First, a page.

Monday, May 08, 2006

Einstein's Geons 1936

Someone, maybe Abrams?, completely garbled the history. Einstein discussed it in 1936 in "Physics and Reality" Section 6

Einstein writes:

ds^2 = -(1 - 2m/r)^-1dr^2 - r^2(d@^2 + sin^2@d&^2) + (1 - 2m/r)dt^2

Then Einstein writes

rho^2 = r - 2m

Note it's "rho^2" on the LHS.

Nowhere is there r* = r - 2m written, though one could do it that way of course. Nowhere does Einstein use the term "masspunkt" here. That would be an entirely different physical problem in which one forces a singular source term Tuv =/= 0 absent in the discussion below by Einstein.

Then

ds^2 =
- 4(2m + rho^2)dpho^2 - (2m + rho^2)^2(d@^2 + sin^2@d&^2) + [rho^2/(2m + rho^2)]dt^2

"This solution behaves regularly for all values of rho. The vanishing of the coefficient of dt^2 i.e. g44 for rho = 0 results, it is true, in the consequence that the determinant g vanishes for this value; but, with the methods of writing the field equations actually adopted, this does not constitute a singularity.

If rho extends from -oo to +oo, then r runs from +oo to 2m and then back to +oo, while for such values of r as correspond to r < 2m there are no corresponding real values of rho. Hence the Schwarzschild solution becomes a regular solution by representation of the physical space as consisting of two identical 'shells' neighboring upon the hypersurface rho = 0, that is r = 2m, while for this hypersurface the determinant g vanishes. Let us call such a connection between the two (identical) shells a 'bridge.' Hence the existence of such a bridge between the two shells in a finite realm corresponds to the existence of a material neutral particle which is described in a manner free of singularities."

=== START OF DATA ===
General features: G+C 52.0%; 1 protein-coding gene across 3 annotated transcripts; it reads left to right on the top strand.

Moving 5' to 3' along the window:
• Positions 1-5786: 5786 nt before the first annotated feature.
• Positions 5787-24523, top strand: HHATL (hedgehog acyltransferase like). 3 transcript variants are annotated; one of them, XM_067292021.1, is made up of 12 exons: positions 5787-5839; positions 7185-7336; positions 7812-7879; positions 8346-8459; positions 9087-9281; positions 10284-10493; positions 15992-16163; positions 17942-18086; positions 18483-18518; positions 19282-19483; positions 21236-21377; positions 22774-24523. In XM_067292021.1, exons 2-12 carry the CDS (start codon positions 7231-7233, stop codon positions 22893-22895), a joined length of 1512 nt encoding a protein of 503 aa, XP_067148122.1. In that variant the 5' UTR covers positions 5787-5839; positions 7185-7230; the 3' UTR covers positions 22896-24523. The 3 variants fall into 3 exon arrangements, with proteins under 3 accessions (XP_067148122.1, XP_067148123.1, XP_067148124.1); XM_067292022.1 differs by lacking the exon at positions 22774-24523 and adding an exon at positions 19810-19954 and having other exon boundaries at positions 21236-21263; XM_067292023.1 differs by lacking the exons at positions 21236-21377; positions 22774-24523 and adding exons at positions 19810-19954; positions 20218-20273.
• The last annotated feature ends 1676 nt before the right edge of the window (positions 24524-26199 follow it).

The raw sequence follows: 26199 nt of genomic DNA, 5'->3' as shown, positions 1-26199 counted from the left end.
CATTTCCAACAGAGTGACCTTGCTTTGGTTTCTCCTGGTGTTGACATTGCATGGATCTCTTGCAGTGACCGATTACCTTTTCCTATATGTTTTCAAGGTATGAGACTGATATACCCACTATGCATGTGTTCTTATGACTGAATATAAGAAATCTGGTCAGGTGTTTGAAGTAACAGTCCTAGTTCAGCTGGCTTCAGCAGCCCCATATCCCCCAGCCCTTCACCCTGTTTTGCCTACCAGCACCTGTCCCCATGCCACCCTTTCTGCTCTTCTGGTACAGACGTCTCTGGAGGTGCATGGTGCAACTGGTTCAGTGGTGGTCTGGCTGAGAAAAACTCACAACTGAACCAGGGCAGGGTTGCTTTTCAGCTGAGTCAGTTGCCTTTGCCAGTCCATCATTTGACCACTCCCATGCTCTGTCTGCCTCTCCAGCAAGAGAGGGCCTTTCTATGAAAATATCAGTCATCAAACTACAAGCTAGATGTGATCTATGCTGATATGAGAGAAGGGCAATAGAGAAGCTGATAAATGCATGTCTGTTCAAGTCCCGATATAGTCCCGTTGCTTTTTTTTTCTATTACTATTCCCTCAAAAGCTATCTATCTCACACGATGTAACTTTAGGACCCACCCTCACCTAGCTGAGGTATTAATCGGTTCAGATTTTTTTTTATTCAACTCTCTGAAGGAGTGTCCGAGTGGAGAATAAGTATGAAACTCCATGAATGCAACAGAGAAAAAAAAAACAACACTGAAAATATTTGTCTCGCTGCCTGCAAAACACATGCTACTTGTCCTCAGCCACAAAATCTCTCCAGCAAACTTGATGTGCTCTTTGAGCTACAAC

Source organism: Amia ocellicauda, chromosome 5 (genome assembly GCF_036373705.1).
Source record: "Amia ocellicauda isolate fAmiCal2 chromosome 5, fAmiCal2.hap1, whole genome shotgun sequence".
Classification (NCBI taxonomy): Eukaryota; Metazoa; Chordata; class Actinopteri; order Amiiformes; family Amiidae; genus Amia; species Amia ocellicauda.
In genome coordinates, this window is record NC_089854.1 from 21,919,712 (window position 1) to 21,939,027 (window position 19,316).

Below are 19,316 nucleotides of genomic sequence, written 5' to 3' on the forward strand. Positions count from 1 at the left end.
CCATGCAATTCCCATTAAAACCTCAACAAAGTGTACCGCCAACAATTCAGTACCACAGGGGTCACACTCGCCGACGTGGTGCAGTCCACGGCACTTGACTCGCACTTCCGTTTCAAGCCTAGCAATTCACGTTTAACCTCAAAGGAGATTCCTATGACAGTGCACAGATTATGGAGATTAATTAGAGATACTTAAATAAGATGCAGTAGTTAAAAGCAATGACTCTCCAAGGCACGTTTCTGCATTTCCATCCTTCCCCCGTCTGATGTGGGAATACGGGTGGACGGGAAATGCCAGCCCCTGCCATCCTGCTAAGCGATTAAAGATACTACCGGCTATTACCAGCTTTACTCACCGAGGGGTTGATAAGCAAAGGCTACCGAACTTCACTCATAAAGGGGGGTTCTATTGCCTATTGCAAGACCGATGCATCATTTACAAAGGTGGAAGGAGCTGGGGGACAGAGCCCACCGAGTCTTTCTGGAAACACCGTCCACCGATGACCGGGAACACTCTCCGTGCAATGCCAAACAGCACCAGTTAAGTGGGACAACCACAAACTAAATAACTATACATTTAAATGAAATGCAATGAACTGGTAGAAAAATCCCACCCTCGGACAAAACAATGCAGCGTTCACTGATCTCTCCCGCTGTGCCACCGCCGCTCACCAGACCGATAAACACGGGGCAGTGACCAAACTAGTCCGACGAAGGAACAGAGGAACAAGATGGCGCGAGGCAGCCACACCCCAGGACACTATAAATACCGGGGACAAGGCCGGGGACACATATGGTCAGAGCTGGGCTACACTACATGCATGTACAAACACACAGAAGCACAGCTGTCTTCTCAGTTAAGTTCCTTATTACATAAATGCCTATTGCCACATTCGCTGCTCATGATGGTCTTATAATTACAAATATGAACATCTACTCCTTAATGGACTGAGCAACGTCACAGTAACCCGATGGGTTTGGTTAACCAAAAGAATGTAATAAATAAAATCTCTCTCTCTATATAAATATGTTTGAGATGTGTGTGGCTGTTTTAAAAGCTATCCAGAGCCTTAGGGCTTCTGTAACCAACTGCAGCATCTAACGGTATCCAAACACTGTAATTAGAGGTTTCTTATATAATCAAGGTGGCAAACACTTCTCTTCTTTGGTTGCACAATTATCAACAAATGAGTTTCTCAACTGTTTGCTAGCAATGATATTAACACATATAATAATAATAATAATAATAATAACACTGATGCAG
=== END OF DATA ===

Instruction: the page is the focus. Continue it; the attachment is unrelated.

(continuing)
So this is the "Einstein-Rosen bridge" the "Mass without mass" "geon".

There is obviously an event horizon still at 2m where g = 0. There is NO SINGULAR MASSPUNKT here as in what Carlos Castro suggests. Einstein's whole purpose here is to avoid singularities in his "wormhole" "geon". He is only concerned with the view from outside, i.e. r > 2m and then in 1936 Einstein was not aware of the future work of Penrose and Hawking after his death.

Tiny geons using Newton's G are very massive and cannot be elementary particles and in fact we now know they are closely related to black holes. However, in principle they can form spontaneously without the collapse of a star of ordinary matter.

Suppose you want a geon of size 10^-13 cm.

Note that a mass 10^-5 gm has a gravity size of 10^-33 cm, therefore the mass of the 10^-13 cm geon would be huge, i.e. 10^15 gm ~ 10^40 electron masses. On the other hand, if short fermi scale gravity were 10^40 stronger then the mass would be of order of the electron mass.

There is also the issue of the Hawking radiation from small black holes.